I also ignored the impassioned (and sometimes nasty) admonitions from others who warned against traveling alone with my 11 year old dd. She was more help than 10 adults, and like my new daughters together here in America, gave me someone to talk to and laugh with in English. We had a WONDERFUL adventure - the best time we've ever had! I can't imagine how different my trip would have been if I'd listened to anonymous internet experts who didn't know my daughter or how capable and wonderful she is.
Also, many families posted "must sees" and "must do's." We are all different - keep that in mind. 2,000 years of history in a medieval town wasn't worth my daughters puking for 3 hours in a car. We chose the not so exciting for me - but really exciting for my girls - aquarium that was 5 min. away, followed by McDonalds and a pic next to the Ronald McDonald statue. (They still delight in that picture and meal.) I canceled every temple and other visit for the rest of the week and spent time at Walmart in the toy and puzzle aisle for MUCH less money. My girls had normal days of TV watching, puzzles and playdough, dancing and coloring. The trip is about them - not us - take your cues from them and change it up if need be. There is wonderful information available from veteran travelers - BUT - you know yourself and your family best. Make your own decisions.
I read many, many, posts warning against adopting two at once, and wanted to pass along our experience to others who may be on this path. Ask for help! Pay for it, use available resources, be a prayer hog. It is physically and emotionally draining to meet the daily emotional needs of two children with such big changes in their lives - but it gets easier every day. Putting them in school, even as a homeschooling family, was a huge help to both their and our transition to a new family dynamic. We are given time to refresh each day while others come alongside and help with the many needs - both in academics and communication (ESOL).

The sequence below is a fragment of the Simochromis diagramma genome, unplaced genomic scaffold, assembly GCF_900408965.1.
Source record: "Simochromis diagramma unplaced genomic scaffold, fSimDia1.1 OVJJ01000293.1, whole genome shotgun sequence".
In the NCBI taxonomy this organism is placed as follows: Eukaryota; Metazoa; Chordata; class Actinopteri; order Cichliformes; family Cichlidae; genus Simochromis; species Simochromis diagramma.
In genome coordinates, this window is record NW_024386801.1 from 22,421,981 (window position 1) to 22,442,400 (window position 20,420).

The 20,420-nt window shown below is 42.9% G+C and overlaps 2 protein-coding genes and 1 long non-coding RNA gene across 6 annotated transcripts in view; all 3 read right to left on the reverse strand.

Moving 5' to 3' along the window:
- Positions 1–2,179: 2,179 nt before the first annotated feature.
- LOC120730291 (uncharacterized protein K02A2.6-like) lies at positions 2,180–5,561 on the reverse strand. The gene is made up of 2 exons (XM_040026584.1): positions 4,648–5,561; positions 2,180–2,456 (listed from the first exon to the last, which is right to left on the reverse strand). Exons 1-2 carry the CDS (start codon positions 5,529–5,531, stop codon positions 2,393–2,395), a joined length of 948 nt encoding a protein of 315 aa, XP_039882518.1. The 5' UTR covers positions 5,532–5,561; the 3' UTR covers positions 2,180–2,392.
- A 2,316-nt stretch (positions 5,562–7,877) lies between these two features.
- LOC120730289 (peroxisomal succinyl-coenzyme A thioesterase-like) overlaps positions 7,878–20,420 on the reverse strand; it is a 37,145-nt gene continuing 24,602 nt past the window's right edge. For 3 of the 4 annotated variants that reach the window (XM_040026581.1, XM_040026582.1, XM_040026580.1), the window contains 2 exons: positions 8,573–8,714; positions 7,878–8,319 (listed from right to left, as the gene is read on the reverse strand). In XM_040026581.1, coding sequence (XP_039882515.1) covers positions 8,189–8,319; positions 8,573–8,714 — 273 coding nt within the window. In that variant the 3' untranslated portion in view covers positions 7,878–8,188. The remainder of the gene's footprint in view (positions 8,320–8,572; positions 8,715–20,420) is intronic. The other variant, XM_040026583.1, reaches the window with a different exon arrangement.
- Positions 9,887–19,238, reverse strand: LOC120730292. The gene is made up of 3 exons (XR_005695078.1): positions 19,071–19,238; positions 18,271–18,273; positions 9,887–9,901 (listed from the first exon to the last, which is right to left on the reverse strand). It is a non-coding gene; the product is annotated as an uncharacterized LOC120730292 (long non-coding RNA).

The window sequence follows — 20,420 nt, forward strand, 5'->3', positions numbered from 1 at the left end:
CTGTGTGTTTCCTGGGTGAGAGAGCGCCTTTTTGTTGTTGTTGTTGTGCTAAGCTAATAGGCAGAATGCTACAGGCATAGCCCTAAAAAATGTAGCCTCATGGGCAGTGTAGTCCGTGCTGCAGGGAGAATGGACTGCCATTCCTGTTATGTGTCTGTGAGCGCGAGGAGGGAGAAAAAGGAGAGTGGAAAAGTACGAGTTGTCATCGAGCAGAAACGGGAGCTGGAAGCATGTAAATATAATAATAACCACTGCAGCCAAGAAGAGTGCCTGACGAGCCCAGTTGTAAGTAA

The medical professionals at our International Adoption Clinic have been wonderful and covered many more bases than in the past. They now do complete checks - vision, hearing, OT, and every other thing that may have been missed in foster and institutional care.
We are thankful for the many people who have supported the homecoming of our daughters both in prayer and deed. While it may not be this easy in every adoption our experience with two has brought more blessings than challenges to both us and our new children. I have had bad days - mostly of my own making - and the next day I start over since "God's mercies are new (to me) every morning." Because I accept this for myself, I extend the same to my new daughters whatever the previous day may have held. I can't imagine the frustration they must feel on a daily basis from the overwhelming changes in their lives.
If God is calling you to this path, do not listen to the naysayers, but listen to Him who will provide all you need each day. While it may not be this easy, depending on the experiences and challenges of your children, God will equip you and those around you to meet their needs in time and comfort you when you struggle. Blessings, Kim